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CCOF Board Chair Phil LaRocca Reflects on 50 Years of CCOF

by Rachel Witte |

We’re hearing from many of CCOF’s long-term members this year as we celebrate our 50th anniversary. Phil LaRocca is one of our longest-term members; he has also served twice as the CCOF, Inc. Board of Directors chair!

LaRocca has a bevy of stories to share from his history as a seasoned organic farmer and fierce advocate for organic’s integrity and success. He recently shared his story with us—enjoy this glimpse into the early days of organic and CCOF’s evolution.

LaRocca has a deep history of farming without synthetic pesticides and herbicides. His mother’s family moved to the Santa Clara Valley from Sicily, and LaRocca’s grandfather planted a grove of fruit trees. The whole family worked on the farm. After World War II, federal officials tried to give LaRocca’s grandpa excess chemical fertilizer left over from the war, but his grandfather “chased them off.” The farm stayed chemical free in a time when synthetic fertilizers were abundant and widely adopted.

Every weekend growing up, LaRocca would go to the family ranch with his uncles to pick cherries and apricots. As he got older, he started spending whole summers at the farms. “I got the farming bug in me,” LaRocca says. “I loved being out there, being with the trees.” All the while, his uncles talked to him about the importance of not having “a bunch of chemicals on your food.”

LaRocca went to on to graduate from San Jose State University and bounced between organic-focused work for a few years, including teaching an organic farming class, working on a cattle ranch, and getting a master’s degree at California State University, Chico.

Eventually LaRocca ended up leasing an apple orchard in the Chico area. LaRocca’s wife was strict about making sure everything was organic, and they worked together to cultivate the first certified organic apple orchard in California, a few acres of organic concord grapes, and some organic sheep. They’d heard about CCOF and got certified in the 1970s. “Back then, we inspected each other,” LaRocca explains.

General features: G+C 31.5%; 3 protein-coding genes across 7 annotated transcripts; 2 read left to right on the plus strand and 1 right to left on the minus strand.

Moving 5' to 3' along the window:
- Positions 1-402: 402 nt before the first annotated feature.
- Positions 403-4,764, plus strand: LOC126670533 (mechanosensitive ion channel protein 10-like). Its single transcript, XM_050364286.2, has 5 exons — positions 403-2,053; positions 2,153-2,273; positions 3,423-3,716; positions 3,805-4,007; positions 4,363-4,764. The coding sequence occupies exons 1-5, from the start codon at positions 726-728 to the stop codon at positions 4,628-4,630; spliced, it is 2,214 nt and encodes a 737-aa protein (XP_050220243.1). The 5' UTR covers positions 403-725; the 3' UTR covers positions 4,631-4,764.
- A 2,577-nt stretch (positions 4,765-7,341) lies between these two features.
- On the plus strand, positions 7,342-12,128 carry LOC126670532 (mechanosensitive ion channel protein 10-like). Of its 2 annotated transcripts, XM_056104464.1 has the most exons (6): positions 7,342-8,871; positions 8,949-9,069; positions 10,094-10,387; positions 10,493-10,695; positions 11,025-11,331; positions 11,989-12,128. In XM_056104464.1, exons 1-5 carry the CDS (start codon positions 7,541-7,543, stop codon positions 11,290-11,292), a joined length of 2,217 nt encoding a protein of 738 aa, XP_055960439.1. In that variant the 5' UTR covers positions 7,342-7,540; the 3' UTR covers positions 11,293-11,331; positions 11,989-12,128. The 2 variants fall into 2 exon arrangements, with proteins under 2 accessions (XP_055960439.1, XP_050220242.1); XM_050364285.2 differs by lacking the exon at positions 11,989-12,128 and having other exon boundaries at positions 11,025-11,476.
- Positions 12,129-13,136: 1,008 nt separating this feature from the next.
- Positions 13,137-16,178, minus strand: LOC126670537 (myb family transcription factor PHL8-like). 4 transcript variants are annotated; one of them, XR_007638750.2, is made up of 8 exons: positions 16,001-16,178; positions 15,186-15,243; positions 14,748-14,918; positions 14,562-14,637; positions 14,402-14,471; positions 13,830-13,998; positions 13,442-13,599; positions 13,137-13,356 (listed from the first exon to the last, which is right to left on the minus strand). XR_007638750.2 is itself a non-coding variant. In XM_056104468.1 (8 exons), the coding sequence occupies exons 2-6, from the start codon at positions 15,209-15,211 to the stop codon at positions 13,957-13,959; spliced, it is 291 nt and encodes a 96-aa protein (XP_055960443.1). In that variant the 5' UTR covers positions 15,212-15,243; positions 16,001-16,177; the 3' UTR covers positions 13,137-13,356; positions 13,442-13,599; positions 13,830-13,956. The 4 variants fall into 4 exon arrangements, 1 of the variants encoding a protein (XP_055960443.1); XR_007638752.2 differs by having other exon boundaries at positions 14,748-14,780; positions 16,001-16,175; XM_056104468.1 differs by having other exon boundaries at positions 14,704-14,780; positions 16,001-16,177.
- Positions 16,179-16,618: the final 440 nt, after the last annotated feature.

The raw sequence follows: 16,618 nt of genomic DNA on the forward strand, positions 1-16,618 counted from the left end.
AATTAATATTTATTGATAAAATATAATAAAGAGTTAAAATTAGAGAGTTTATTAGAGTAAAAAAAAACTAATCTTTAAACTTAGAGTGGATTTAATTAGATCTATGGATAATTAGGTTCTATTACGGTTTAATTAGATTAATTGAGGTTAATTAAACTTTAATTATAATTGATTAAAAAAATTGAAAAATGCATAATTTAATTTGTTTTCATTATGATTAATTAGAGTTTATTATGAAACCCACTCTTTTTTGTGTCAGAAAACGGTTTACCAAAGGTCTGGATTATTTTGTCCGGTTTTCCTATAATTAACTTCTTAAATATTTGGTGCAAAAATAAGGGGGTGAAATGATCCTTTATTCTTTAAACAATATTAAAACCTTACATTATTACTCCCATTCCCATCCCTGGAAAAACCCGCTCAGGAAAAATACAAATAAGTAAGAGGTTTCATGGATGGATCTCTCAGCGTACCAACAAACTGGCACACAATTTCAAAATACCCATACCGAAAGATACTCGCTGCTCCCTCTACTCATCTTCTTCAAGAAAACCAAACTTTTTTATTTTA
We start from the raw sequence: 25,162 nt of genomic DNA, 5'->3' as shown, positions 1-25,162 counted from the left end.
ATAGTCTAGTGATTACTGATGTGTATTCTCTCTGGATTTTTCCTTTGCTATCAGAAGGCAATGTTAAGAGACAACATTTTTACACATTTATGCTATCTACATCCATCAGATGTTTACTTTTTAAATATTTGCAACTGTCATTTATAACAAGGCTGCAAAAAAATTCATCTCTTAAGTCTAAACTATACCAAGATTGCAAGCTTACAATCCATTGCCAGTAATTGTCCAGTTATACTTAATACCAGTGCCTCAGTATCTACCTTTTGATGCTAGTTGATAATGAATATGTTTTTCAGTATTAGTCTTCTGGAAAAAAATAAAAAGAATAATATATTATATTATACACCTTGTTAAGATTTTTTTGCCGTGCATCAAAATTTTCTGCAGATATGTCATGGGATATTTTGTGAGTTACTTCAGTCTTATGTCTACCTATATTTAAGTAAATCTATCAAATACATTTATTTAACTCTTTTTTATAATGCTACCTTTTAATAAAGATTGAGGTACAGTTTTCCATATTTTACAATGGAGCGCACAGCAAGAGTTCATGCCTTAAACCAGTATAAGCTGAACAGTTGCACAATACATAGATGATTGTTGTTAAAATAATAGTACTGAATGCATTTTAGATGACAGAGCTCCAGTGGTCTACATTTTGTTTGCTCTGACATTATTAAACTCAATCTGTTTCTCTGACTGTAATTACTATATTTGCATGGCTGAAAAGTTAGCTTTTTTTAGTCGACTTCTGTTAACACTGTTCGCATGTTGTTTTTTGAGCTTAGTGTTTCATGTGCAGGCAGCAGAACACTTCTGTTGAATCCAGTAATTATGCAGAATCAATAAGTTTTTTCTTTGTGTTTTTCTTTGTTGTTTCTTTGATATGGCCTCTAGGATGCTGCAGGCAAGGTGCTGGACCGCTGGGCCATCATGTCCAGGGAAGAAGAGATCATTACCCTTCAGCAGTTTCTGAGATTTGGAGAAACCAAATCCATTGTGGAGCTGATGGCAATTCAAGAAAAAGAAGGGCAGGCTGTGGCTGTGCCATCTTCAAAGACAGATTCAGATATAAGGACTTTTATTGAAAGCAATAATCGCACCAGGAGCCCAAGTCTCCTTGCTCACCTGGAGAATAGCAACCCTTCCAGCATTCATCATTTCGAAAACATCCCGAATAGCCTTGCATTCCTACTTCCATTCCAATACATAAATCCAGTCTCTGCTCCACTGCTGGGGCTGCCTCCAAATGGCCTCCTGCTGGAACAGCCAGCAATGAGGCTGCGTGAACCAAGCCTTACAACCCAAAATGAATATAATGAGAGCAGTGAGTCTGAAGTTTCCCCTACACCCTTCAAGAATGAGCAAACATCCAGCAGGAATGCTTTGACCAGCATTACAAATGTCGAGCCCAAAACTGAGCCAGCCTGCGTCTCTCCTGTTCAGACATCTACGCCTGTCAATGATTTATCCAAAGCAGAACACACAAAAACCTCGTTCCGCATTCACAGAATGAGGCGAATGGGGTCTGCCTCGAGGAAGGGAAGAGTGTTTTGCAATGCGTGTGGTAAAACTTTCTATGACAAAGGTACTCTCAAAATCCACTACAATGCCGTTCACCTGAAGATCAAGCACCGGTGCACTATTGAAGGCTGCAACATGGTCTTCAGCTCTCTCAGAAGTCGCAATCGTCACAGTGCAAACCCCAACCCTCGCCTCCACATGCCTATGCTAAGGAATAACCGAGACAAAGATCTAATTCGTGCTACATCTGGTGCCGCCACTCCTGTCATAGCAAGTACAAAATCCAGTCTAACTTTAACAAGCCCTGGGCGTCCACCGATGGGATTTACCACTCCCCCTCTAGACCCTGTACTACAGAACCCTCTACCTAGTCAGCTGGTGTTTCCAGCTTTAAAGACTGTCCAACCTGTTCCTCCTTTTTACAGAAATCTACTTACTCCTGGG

It took LaRocca two struggle-filled years to figure out how to successfully do things organically on his farm. He was an outlier at the time, and there wasn’t a lot of support for organic in the agricultural community. “People—even one professor at UC Davis—told me, ‘You dumb hippie, you’ll grow some things organically, but you’ll never grow apples organically!’” Nevertheless, LaRocca persisted, and eventually had a successful organic farm and finished his master’s degree.

“Chico State has changed since then, of course. They run an organic dairy now, have an organic faculty member, and do a lot of other things to support organic. It’s totally different,” he says.

Eventually, LaRocca lost the orchard to a housing development and pivoted to buying pieces of vineyards going obsolete in the 1980s. The transition to growing wine grapes felt natural to him. “I grew up with wine,” he explains. But making organic wine was complicated—and controversial. “I wanted to make an organic wine without sulfur dioxide, and you would have thought the end of the world was coming! I started to get the vibe that no one else was doing it,” LaRocca remembers. “The few people making organic wine stuck together, but the group was split in opinion on adding or removing sulfur dioxide. Meetings would start mellow and get heated quickly.”